Often we see Paul talk about the doctrine of union with Christ and justification together. Through faith we are instantly united to Christ, which is why He takes our sin and guilt and we get His righteousness. Rom 3:24 says, “being justified as a gift by His grace through the redemption which is in Christ Jesus.” Working backwards through the verse, those who believe (v. 22) are in union with Christ and through being “in Christ” they have justification by grace through redemption. Again in Rom 8:1, Paul makes a connection between justification and union with Christ when he writes, “Therefore there is now no condemnation for those who are in Christ Jesus.” The “now” here means there is a present relation to God that a believer enjoys through Christ. The use of “in Christ” here points back to Rom 6:1–11 where Paul had established that the believer has been united with Christ in His death and resurrection. Therefore, the believer is no longer condemned but now justified as a benefit of their union with Christ which occurs through faith.
We now turn to 2 Cor 5:21, likely the only passage in the Bible which clearly states a connection between justification, imputed righteousness, and union with Christ. The verse reads, “He made Him who knew no sin to be sin on our behalf, so that we might become the righteousness of God in Him.” Since believers are declared righteous (justified) through the righteousness of Christ imputed to them, and His righteousness comes from being in union with Him, justification flows from being united to Christ by faith. This is why the theologian Charles Hodge could make his famous comment, “It is by virtue of our union with Christ, and only as we are in him by faith, that we are righteous before God.”
In Gal 2:17 we find a relationship of justification and union with Christ when Paul writes, “while seeking to be justified in Christ, we ourselves have also been found sinners, is Christ then a minister of sin? May it never be!” The logic of Gal 2:16–17 leads to the following order: faith in Christ brings about union with Him which leads to justification. Regardless of how we order faith and union, it is clear here that justification proceeds from union with Christ. Phil 3:8–9 is also another key passage, “…so that I may gain Christ, and may be found in Him, not having a righteousness of my own derived from the Law, but that which is through faith in Christ, the righteousness which comes from God on the basis of faith.” Here, Paul looks forward to being found in union with Christ so that he may participate in the resurrection (v. 11). The following clause “not having a righteousness…” shows in what way Paul will be found in union with Christ: not through his own righteousness but by that of Christ. Because of his union with Christ, Paul shares in Christ’s righteousness and his justification rests on this. Justification results in forgiveness of sins (Acts 13:38), the bestowal of divine favor (Rom 5:1), and peace with God (Rom 5:1; 2 Cor 5:19).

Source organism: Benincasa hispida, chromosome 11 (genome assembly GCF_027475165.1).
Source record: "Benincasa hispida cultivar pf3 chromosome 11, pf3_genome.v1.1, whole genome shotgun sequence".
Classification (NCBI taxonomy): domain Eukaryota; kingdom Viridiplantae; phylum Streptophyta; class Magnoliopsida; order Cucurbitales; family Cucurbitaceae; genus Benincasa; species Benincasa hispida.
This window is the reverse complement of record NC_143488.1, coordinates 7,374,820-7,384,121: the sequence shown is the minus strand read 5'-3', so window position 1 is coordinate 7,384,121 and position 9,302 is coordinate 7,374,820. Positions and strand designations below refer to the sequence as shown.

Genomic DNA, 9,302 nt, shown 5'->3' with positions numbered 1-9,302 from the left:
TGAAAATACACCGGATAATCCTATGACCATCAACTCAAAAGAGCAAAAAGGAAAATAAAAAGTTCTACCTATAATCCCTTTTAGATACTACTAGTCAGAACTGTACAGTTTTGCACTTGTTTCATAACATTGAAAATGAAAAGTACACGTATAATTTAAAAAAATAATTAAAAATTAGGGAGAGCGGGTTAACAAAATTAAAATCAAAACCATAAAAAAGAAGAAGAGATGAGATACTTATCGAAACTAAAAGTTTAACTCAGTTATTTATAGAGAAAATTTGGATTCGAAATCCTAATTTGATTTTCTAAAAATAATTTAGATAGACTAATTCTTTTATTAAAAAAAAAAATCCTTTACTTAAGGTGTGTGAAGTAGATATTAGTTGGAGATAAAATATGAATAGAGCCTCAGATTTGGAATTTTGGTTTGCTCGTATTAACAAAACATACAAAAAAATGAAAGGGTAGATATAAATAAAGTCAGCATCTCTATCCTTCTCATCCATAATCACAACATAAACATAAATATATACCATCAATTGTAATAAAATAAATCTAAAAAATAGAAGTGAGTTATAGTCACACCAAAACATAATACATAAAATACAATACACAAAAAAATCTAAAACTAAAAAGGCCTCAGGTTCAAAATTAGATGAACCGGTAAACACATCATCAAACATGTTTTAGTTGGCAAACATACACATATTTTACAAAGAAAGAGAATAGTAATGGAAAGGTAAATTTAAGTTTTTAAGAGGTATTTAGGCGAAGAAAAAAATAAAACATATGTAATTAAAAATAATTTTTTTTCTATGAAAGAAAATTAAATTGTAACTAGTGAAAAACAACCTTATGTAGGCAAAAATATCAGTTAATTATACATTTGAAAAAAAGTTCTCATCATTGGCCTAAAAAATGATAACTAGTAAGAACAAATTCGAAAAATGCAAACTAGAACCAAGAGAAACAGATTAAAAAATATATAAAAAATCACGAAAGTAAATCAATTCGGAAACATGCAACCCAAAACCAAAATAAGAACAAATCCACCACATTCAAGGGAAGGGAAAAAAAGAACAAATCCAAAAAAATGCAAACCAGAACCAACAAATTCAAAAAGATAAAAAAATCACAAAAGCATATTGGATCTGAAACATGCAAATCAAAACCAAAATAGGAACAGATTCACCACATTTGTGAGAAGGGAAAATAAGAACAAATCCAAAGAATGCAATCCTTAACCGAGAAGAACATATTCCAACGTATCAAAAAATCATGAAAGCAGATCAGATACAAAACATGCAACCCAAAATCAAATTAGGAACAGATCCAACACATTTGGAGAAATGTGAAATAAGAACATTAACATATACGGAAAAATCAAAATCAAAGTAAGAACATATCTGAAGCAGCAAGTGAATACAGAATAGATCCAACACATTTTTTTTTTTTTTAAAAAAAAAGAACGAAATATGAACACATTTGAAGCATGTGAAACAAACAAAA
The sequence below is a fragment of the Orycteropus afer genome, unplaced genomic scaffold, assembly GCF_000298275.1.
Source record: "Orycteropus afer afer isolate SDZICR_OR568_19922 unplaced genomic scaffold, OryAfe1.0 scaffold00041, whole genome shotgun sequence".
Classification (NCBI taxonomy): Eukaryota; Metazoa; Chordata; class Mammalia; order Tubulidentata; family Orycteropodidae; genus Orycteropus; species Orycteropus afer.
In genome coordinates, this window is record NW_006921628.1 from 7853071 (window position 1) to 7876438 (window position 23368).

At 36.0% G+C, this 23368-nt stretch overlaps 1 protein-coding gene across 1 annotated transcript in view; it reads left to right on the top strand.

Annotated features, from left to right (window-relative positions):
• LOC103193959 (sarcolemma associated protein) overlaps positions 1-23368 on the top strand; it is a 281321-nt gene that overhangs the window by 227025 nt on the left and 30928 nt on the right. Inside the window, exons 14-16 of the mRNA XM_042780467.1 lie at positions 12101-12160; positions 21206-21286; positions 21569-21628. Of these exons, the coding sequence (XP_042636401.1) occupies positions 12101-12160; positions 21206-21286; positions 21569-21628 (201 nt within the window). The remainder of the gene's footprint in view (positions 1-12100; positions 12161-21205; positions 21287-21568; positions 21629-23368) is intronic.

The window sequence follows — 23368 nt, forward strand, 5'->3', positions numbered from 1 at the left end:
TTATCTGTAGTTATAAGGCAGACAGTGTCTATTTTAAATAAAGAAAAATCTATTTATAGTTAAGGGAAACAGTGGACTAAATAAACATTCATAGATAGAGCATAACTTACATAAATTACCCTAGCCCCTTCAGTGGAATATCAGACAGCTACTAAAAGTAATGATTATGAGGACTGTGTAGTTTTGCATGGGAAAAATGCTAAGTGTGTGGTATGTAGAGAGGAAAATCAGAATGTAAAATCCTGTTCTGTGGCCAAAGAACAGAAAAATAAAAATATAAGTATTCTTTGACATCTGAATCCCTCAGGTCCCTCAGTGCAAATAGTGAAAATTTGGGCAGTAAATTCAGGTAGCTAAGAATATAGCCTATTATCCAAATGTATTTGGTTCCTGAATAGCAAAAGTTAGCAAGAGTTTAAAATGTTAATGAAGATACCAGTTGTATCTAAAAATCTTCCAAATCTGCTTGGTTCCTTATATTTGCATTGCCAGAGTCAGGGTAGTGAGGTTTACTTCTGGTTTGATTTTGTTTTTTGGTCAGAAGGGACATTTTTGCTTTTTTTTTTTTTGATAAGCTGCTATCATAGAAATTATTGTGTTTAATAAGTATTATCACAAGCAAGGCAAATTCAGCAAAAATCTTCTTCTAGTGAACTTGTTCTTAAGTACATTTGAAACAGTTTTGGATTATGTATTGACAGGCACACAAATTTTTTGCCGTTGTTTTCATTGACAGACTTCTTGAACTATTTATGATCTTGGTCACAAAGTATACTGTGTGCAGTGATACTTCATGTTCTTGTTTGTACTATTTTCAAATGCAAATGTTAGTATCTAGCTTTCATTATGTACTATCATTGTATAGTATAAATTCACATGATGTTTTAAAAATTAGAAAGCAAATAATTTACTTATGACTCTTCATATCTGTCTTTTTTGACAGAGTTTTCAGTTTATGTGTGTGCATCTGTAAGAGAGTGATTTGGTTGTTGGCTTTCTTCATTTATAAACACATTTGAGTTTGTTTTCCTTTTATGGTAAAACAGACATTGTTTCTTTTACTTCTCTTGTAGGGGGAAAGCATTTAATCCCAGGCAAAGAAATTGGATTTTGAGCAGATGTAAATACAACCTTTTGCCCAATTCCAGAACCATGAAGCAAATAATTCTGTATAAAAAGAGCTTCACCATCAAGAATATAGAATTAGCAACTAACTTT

Justification is an astonishing doctrine when we consider how God can justify the godless sinners that we once were. Yet, His word has revealed that He does this through faith, which brings us to Christ. Through this union with Christ He takes on our sins and He gives us His righteousness. By this God declares us as righteous, He justifies us, in His sight. We must pray that true churches in the world continue to preach and teach the biblical doctrine of justification.